Plans afoot to boost Super Rugby's popularity
Cape Town - A complicated format and South African teams’ struggles have been given as reasons for declining TV and crowd figures for Super Rugby.
Rapport last week reported that SuperSport’s South African viewership of Super Rugby games dramatically decreased in 2016.
“Obviously the declining figures are worrying. But you have to take into account the amount of rugby that is now being broadcast and the way in which consumers use digital content,” SANZAAR CEO Andy Marinos told the latest edition of Rapport.
“The performance of South African teams at the moment plays a role in that. Successful teams and high-quality matches drive attendance and TV audiences.”
Up until Round 9 of this year’s competition, viewership figures decreased by 3.8 million viewers compared to the same stage four years ago.
Attendance figures at stadiums are also decreasing, with only Newlands - which boasts an average of 26 992 fans per game - able to fill more than a half-full stadium.
Ellis Park, the home venue of the table-topping Lions, only has an average of 19 808 (32%) fans per game, while Nelson Mandela Bay Stadium (15%, 6 914 fans per game), Free State Stadium (17%, 7 780), Loftus Versfeld (35%, 17 921) and Kings Park (45%, 23 591) are all struggling to put bums on seats.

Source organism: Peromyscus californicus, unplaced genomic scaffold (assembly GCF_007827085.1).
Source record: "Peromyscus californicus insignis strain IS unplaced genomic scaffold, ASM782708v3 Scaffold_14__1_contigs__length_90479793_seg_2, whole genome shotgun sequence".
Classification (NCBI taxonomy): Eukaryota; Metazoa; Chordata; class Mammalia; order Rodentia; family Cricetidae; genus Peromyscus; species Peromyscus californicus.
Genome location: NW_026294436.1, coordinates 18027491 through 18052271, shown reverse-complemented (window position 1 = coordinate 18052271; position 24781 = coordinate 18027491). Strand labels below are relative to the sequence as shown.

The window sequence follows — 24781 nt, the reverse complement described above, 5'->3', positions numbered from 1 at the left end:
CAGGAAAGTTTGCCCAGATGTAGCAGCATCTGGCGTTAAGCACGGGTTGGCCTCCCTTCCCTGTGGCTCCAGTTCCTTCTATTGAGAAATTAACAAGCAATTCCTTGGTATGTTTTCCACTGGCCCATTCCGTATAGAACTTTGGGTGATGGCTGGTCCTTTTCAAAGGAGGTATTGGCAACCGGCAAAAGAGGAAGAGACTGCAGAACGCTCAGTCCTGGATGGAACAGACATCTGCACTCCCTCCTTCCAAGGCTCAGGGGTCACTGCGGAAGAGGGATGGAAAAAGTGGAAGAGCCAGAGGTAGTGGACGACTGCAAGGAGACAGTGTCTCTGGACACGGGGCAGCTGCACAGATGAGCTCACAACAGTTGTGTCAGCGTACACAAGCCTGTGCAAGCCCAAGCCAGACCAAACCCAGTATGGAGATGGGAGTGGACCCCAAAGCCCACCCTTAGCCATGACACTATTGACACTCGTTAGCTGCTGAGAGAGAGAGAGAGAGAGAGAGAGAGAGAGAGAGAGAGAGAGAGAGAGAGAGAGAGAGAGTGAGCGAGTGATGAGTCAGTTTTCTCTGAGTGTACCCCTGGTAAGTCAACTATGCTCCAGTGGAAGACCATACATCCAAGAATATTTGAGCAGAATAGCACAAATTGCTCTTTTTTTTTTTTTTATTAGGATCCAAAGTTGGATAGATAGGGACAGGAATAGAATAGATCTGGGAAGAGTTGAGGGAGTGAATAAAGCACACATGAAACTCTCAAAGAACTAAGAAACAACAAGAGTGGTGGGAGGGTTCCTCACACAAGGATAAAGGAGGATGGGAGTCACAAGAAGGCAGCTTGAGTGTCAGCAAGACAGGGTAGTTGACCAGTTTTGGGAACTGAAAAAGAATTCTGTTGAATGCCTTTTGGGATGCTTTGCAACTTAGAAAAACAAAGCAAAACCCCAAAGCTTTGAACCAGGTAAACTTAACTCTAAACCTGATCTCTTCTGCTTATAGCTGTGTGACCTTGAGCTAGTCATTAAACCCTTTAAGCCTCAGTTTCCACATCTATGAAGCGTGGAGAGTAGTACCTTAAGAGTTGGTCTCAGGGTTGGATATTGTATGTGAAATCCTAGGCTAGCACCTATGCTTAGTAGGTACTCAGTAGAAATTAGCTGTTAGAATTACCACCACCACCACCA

According to the Afrikaans newspaper, SANZAAR has asked consulting firm Accenture to do a strategic review of the two-group, four-conference Super Rugby format and provide a solution to improve matters.
“The Pacific Islands is a region that can be incorporated if SANZAAR wants to expand the tournament,” said Marinos. “The current structure presents challenges. The goal is to have the best possible format that caters for all the expectations of the various role players.”
Furthermore, SA Rugby is expected to ask for more local derbies and for all of its teams to play against New Zealand sides. Under the current format, the South African teams in the Africa Conference 1 play Australian and not New Zealand sides.